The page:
* * *
Tom Bell stays silent for a beat, then laughs when asked how his first encounter with Kushner went. "Not very well,” he says. "He demanded a lot of cuts to our contracts.”
Bell is a general-assignment reporter for the Portland Press Herald, part of MaineToday Media, owner of three dailies and a weekly in the Pine Tree State. He's also the president of the Portland Newspaper Guild, which represents most of the workers at the Press Herald and the newsroom at the Morning Sentinel in Waterville; he has held that position for five years. In that role, Bell and other Guild leaders met with Kushner after 2100 Trust announced on Jan. 6, 2012, that it was taking a controlling interest in MaineToday Media, shortly after the Globe sale went nowhere.
"Our vision, our plans, start with great journalism,” Kushner told a Globe reporter about the MaineToday Media purchase. "That is the heart of our business model, why our investors are involved.”
Chris Harte, a 2100 Trust investor and former Press Herald publisher, told the Bangor Daily News, "We are acutely aware of the history and impact these newspapers have had on their communities, and our most important job will be meeting the high bar that has been set. Our goal is to invest and grow this business by delivering professional, trusted news to Maine people.”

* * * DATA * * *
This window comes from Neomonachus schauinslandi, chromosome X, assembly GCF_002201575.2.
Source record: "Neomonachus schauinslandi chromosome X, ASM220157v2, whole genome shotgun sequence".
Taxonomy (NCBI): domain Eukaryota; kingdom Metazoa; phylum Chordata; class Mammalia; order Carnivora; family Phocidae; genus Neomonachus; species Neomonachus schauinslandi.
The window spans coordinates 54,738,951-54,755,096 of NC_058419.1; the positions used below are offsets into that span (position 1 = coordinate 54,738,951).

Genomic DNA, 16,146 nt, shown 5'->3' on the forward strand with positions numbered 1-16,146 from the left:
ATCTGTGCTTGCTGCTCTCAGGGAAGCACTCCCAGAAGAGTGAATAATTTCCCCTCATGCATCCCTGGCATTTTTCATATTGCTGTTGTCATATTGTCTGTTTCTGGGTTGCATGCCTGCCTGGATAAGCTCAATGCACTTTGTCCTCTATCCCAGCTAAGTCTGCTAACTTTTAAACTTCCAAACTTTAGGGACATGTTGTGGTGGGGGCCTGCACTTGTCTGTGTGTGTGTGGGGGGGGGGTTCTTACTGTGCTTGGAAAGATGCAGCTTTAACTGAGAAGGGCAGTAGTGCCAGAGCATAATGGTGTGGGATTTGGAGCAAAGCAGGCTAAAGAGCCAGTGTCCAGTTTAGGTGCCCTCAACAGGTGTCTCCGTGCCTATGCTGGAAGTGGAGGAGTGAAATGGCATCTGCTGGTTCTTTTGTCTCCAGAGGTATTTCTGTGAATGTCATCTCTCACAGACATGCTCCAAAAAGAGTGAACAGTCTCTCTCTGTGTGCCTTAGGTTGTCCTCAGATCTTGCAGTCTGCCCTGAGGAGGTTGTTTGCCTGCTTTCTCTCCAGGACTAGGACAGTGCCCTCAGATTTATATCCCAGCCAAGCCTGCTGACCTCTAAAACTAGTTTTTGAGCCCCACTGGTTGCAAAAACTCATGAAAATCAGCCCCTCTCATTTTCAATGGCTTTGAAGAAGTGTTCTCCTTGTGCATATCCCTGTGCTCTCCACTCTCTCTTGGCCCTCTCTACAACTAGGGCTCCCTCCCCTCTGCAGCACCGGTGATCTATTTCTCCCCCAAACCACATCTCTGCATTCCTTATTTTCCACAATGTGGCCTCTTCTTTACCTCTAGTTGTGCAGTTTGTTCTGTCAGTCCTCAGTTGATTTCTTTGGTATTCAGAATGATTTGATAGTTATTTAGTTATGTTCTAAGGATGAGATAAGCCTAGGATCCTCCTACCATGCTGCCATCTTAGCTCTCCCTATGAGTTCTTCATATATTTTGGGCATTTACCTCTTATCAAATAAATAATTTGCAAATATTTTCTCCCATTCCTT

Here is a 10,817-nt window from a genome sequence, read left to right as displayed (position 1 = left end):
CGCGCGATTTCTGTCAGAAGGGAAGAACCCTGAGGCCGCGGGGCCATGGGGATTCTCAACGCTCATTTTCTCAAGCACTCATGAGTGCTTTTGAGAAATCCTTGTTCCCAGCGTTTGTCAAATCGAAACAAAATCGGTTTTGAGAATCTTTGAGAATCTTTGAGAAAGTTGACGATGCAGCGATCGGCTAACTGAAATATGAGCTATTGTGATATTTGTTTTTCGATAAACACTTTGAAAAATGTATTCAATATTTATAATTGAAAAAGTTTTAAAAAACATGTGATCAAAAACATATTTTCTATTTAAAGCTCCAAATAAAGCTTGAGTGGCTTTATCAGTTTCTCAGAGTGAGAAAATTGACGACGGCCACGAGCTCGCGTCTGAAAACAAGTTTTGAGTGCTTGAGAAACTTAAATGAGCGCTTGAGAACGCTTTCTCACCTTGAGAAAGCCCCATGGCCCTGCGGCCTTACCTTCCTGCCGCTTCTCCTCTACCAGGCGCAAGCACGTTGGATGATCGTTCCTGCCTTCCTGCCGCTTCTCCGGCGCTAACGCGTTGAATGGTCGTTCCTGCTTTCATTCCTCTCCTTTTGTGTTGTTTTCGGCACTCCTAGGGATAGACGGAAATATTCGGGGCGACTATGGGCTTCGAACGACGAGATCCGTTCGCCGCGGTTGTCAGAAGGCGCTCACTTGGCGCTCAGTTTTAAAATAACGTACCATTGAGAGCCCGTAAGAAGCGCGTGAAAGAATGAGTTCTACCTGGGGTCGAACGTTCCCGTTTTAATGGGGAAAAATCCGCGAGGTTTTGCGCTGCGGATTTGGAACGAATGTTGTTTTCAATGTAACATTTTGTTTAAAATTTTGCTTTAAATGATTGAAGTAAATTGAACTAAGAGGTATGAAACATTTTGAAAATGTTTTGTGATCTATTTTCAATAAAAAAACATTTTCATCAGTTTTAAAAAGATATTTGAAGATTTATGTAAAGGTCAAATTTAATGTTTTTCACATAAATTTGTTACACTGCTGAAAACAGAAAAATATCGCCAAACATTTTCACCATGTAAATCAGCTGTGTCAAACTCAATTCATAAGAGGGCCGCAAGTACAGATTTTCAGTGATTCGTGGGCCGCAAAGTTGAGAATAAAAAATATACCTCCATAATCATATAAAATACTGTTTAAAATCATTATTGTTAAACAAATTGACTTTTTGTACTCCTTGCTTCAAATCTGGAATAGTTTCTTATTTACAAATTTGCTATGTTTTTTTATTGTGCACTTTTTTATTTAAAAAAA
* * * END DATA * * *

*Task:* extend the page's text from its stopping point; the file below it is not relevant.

Bell, for his part, says he and other Guild leaders were "optimistic” before meeting Kushner, but that meeting quickly soured. "We believe he thought he had us over the barrel,” he says. "He was polite, but he seemed to be someone who felt he had all the cards.”
Kushner, Bell says, presented them with a list of demands—50 in total. He wanted to increase the workweek from 37.5 hours to 40 hours, with no additional pay, and for employees to increase their pay-in to health, life and dental insurance. He planned to cut overtime, reduce salaries for salespeople, and cripple the union by being able to outsource work and hire non-guild members to new positions. In addition, Kushner planned to make the Press Herald's editorial writer and columnist positions non-union and no longer keep five full-time photographers.
The guild officers were stunned. "He seemed to want to . . . appeal to our sense of journalism as an important profession,” Bell says. "We came to not trust him or his business plan. He was never able to convince us that he had a business plan we could believe in.
"He never really went into much detail of his plan, either,” Bell adds. All Kushner would reveal was that he wanted "high-level quality, yet somehow he would find savings to make it happen. And we didn't think he had the abilities to carry it out.”